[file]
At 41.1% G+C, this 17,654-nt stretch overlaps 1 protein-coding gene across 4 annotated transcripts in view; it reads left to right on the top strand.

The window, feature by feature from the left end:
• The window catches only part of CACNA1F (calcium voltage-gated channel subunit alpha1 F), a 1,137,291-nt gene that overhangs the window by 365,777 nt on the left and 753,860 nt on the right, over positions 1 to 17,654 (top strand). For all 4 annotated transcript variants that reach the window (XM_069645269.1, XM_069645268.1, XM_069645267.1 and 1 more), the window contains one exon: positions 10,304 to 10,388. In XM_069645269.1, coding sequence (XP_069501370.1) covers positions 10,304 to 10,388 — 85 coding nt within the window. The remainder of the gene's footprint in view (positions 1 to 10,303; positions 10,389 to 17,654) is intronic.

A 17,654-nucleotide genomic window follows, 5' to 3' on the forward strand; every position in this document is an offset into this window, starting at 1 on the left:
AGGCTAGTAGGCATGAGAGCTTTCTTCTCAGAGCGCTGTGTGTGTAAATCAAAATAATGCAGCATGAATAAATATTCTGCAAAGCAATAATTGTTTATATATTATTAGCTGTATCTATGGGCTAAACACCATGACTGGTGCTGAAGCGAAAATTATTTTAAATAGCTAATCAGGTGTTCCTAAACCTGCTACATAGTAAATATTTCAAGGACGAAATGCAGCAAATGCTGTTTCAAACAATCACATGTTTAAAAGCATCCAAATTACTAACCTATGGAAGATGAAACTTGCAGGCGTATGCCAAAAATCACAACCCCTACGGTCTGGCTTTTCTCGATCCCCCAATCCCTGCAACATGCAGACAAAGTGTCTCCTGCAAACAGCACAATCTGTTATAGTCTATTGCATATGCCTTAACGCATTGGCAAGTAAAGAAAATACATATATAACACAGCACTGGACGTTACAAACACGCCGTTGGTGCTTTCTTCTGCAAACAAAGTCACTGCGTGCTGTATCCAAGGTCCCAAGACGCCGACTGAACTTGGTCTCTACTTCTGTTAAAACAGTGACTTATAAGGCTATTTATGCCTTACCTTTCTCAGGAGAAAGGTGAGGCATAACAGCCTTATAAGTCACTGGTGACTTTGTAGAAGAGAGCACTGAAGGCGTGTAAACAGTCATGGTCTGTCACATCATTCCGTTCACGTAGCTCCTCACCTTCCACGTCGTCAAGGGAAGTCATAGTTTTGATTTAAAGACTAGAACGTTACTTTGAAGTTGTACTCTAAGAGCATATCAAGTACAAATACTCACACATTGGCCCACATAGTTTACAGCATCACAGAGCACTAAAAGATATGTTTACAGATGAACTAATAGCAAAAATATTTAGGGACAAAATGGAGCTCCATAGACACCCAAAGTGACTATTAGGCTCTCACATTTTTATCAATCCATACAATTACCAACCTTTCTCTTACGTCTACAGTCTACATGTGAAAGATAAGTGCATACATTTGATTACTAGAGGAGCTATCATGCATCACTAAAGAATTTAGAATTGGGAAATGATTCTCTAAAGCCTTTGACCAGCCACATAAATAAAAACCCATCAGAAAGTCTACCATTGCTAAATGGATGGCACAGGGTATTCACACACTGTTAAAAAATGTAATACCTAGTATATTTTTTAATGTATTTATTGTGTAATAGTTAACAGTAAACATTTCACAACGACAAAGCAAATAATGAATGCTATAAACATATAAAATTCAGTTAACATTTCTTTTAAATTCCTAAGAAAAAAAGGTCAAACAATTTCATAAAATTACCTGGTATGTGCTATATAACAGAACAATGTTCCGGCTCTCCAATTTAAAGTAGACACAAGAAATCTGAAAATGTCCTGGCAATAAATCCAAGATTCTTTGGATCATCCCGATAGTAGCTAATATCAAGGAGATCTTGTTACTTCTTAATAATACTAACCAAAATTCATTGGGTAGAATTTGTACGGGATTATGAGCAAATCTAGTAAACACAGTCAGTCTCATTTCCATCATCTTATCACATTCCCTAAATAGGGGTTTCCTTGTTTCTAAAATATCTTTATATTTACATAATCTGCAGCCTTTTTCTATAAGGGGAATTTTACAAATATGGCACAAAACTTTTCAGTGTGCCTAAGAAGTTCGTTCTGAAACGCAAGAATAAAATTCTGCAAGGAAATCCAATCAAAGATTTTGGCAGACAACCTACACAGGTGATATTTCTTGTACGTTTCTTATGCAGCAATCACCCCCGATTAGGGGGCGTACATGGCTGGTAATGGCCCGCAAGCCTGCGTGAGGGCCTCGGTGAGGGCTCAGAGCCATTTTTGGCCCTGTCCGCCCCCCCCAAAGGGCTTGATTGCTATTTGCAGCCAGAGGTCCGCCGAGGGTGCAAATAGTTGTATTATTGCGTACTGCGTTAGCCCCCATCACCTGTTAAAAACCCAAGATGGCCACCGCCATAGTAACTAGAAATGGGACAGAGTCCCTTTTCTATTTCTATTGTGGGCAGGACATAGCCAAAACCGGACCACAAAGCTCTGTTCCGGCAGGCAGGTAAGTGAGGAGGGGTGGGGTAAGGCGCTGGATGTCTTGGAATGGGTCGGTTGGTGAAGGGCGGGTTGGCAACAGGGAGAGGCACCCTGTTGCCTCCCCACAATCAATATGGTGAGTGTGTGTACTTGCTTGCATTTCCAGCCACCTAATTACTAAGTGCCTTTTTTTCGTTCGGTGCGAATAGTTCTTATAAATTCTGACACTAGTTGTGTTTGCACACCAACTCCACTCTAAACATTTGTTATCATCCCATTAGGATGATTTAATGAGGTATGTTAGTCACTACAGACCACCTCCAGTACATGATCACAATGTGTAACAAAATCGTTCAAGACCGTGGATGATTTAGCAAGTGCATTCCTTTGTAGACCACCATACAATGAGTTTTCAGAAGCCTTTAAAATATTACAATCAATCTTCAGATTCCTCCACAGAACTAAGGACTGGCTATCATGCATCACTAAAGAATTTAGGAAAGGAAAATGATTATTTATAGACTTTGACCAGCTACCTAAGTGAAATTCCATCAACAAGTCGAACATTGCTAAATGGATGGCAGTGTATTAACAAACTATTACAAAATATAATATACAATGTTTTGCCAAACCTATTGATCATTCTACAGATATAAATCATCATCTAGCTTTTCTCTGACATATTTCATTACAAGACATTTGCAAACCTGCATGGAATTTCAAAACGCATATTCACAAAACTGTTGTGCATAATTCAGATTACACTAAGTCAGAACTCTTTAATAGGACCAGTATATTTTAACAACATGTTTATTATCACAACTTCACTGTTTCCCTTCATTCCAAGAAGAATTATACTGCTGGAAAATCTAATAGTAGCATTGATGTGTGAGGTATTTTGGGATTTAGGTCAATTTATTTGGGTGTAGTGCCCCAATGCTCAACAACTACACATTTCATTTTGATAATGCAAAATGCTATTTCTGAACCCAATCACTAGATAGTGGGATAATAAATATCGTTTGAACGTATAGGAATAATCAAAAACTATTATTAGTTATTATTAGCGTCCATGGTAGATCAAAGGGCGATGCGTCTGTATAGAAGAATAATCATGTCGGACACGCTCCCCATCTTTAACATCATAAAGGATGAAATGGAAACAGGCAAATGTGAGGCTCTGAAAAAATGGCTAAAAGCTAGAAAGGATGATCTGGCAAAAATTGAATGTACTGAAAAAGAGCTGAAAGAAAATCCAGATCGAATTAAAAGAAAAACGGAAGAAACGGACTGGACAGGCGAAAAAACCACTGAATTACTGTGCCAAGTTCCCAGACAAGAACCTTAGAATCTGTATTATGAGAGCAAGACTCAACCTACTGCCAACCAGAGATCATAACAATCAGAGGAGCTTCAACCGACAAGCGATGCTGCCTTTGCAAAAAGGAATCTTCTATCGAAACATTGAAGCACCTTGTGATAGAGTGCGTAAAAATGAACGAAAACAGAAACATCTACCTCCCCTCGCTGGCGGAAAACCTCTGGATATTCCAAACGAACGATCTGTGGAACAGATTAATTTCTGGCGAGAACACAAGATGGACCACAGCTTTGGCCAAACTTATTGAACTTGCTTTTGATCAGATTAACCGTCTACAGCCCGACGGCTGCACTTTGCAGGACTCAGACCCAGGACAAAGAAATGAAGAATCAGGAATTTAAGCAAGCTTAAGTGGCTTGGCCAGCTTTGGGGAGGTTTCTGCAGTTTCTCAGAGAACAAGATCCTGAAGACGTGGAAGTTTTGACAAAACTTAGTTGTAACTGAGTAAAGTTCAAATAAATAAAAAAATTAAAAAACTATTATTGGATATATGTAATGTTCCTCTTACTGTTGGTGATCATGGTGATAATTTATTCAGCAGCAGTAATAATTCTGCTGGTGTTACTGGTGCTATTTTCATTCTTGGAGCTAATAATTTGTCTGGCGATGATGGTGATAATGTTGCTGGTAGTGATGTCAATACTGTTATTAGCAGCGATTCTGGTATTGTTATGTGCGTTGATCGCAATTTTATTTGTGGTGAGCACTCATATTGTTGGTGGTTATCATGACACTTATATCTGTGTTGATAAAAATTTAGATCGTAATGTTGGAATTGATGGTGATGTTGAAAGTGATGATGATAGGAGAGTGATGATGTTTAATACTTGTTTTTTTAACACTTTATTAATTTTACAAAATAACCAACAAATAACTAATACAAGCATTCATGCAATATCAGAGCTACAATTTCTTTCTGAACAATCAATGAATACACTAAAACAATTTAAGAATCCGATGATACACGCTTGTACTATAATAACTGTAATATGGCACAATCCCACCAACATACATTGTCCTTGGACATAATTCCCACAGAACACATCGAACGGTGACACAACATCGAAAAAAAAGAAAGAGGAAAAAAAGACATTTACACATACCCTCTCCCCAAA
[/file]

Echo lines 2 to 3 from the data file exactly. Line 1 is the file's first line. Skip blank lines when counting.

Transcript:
The window, feature by feature from the left end:
• The window catches only part of CACNA1F (calcium voltage-gated channel subunit alpha1 F), a 1,137,291-nt gene that overhangs the window by 365,777 nt on the left and 753,860 nt on the right, over positions 1 to 17,654 (top strand). For all 4 annotated transcript variants that reach the window (XM_069645269.1, XM_069645268.1, XM_069645267.1 and 1 more), the window contains one exon: positions 10,304 to 10,388. In XM_069645269.1, coding sequence (XP_069501370.1) covers positions 10,304 to 10,388 — 85 coding nt within the window. The remainder of the gene's footprint in view (positions 1 to 10,303; positions 10,389 to 17,654) is intronic.